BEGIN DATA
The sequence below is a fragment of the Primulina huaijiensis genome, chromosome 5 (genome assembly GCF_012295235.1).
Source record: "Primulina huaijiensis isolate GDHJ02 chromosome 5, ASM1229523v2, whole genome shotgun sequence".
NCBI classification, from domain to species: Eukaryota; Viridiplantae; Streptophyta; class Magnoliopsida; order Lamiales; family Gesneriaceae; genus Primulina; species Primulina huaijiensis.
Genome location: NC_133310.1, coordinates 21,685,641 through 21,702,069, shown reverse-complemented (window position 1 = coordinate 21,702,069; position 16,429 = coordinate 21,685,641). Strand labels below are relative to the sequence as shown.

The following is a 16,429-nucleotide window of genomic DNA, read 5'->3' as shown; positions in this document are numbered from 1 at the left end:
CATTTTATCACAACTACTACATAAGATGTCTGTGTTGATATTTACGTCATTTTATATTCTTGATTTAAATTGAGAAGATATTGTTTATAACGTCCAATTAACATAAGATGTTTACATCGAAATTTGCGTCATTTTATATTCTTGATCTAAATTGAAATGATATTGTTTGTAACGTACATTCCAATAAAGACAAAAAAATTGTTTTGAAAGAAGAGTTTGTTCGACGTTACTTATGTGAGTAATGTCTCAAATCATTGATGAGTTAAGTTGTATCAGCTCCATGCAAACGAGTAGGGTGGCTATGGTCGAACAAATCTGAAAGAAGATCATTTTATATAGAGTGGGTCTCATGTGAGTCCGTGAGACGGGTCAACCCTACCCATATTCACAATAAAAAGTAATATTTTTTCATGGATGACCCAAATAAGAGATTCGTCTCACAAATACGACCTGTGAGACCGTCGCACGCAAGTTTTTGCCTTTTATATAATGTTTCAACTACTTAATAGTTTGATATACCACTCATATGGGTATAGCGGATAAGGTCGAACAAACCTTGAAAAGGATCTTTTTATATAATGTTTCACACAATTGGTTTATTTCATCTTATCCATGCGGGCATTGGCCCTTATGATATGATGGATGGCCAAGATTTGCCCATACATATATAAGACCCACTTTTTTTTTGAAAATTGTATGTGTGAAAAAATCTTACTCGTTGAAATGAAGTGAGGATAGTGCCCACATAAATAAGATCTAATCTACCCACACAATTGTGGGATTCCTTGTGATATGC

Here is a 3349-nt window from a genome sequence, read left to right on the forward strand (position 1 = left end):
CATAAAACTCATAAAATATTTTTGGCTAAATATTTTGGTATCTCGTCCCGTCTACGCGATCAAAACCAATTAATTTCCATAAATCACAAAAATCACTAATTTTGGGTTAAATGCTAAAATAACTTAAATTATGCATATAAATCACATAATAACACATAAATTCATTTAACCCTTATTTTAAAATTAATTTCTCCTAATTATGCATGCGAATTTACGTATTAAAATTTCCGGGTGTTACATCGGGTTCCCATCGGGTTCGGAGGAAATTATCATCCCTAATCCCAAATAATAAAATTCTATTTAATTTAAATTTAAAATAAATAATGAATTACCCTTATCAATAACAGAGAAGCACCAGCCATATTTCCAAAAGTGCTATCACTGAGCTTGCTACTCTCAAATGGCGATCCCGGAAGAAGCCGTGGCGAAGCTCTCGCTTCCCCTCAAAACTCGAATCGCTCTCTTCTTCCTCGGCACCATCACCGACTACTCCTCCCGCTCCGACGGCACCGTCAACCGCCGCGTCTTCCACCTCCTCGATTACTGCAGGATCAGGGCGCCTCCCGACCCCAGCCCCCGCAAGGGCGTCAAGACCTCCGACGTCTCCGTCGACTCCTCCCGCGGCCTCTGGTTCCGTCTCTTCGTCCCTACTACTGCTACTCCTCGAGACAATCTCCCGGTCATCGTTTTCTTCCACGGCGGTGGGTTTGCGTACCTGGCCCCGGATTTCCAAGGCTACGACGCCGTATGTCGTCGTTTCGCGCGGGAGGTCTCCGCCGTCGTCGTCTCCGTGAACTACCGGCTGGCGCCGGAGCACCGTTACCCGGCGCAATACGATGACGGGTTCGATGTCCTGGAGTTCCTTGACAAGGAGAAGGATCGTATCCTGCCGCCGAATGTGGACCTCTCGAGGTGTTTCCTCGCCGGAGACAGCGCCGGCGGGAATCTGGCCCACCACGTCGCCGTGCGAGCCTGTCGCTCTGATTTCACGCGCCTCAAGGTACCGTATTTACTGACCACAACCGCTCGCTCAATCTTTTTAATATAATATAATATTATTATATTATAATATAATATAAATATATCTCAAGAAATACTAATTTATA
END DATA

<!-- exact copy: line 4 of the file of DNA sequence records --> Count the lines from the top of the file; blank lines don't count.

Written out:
Genome location: NC_133310.1, coordinates 21,685,641 through 21,702,069, shown reverse-complemented (window position 1 = coordinate 21,702,069; position 16,429 = coordinate 21,685,641). Strand labels below are relative to the sequence as shown.